RHS asks gardeners to find interesting ‘weeds’ that may be rare plants

People urged to submit specimens to an app as private gardens may be fresh source of scientific discovery

Record the “weeds” that pop up in your garden because they could be a rare plant, the Royal Horticultural Society has said.

Private gardens in the UK may be an untapped source of scientific discovery, according to the RHS’s new ecologist, because “scientists can’t just go into people’s gardens”.

Instead, Gemma Golding, who started working for the charity late last year, wants gardeners to look for interesting species and submit them to the iNaturalist app for scientists to analyse.

This is because what may be viewed as a weed could be a rare plant, or growing in an unusual place where it has not been recorded before.

The organisation has changed its attitude to previously unwanted visitors to the garden, last year announcing it would no longer class slugs and snails as pests. Britain’s leading garden charity said that although the gastropods were the garden visitor about which they received most complaints, they should be considered an important part of the garden ecosystem.

The RHS has been following the method in its own gardens and recently found the nationally scarce wood cricket by the river at Wisley in Surrey. The silver-washed fritillary butterfly, which is of conservation concern, has been discovered on specific plants at Rosemoor in Devon.

Golding is inspired by the ecologist Jennifer Owen who for 30 years studied what she found in her urban garden in Leicester, mapping 2,673 different species of flora and fauna, including 474 plants, 80 types of spider and 445 moths.

“Definitely take pictures of new and unexpected plants – sometimes known as weeds – in your garden,” Golding said. “Take a picture and send it in so we can identify it. Once it’s ID’d you can find out a bit more about it because now you know what it is, and you can get a bit of understanding of what it is. Is it important, is it something a bit rarer? Are you really fortunate to have this plant in your garden?”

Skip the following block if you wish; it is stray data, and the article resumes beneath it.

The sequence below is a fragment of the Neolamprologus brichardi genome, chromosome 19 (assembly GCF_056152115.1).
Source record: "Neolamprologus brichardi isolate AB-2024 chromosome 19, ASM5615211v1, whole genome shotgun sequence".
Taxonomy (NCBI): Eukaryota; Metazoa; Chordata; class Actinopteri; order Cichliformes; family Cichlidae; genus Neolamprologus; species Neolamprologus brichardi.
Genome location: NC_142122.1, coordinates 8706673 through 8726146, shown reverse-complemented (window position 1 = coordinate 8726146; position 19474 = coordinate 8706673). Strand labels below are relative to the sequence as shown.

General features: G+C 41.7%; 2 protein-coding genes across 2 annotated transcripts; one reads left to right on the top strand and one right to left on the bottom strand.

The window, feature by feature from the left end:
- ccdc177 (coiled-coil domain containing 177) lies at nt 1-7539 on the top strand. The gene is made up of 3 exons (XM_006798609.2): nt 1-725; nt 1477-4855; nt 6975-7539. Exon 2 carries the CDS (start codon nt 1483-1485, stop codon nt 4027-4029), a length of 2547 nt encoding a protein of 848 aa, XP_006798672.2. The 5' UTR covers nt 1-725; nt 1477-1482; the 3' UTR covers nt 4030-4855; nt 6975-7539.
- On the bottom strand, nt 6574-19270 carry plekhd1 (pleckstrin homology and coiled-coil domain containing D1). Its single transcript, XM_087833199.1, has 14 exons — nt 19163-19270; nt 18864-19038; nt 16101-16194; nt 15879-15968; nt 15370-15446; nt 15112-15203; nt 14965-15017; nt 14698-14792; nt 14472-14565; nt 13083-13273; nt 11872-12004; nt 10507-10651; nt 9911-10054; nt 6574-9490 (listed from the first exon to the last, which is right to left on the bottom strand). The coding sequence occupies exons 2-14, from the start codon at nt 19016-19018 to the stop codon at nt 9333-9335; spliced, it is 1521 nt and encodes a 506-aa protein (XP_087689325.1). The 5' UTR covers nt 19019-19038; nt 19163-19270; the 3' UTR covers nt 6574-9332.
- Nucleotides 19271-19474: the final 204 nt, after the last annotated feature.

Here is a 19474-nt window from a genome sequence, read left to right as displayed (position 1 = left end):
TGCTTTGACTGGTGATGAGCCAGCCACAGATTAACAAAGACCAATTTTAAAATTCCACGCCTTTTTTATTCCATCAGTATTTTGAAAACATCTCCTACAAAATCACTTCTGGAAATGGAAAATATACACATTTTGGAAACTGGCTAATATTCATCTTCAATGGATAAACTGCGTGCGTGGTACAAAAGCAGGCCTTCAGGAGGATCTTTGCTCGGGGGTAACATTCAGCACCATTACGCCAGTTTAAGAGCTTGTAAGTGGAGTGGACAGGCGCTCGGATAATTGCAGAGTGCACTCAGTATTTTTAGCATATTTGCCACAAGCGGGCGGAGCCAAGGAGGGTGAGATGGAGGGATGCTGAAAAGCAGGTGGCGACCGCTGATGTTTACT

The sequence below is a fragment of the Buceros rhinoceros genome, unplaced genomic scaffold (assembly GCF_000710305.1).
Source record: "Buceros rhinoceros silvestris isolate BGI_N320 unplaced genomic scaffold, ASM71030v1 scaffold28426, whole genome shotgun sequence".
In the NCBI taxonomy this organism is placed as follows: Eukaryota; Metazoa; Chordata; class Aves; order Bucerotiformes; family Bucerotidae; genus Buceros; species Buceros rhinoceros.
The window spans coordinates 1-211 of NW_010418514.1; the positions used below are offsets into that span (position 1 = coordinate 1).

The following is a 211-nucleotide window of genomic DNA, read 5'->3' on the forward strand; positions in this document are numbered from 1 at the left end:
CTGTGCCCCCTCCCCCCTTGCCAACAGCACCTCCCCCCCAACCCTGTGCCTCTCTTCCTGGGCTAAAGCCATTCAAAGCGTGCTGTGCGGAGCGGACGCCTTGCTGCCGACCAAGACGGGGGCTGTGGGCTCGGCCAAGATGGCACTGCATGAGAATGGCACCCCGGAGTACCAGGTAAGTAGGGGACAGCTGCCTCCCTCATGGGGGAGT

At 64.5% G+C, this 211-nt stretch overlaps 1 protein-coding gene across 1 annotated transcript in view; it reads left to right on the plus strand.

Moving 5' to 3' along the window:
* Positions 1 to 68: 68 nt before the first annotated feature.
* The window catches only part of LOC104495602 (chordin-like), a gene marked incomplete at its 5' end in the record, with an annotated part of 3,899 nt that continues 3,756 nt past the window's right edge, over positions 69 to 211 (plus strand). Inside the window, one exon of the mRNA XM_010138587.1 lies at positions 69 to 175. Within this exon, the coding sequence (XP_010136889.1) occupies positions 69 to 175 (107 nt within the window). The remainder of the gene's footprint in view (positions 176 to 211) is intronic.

The scientists are interested in all garden wildlife including animals: “And even a bird for example, if you start to show a bit of interest, and you think, oh, maybe I’ll just upload this to iNaturalist and I’ll see what it is, you might start to find that you might have a bird that maybe wouldn’t be expected to be there, or that you know was a bit rare and that’s really interesting and really important data to have, because you can’t just go walking through people’s gardens when you do surveys.”

Golding said learning more about the ecology in your garden can help you naturally deal with a slug overload or other problems: “I think sometimes if you have a lot of, for example, slugs and snails or whatever it might be, that you also have a bit of an ecosystem imbalance. So you might be able to do something in your garden. It may be that you have a lack of something which can predate on it.”

While once gardening was somewhat of a battle against nature, and a curation of new, exotic plants, people are now working with the native plants and animals that appear in their gardens.

“Definitely, the last five years that I’ve seen, people are just more interested and more keen, and they understand the value of nature,” she said. “People like having birds come to their garden, people have even bought nest cameras so they can see what’s in there. I think views have definitely changed.”


Helena Horton Environment reporter

The GuardianTramp

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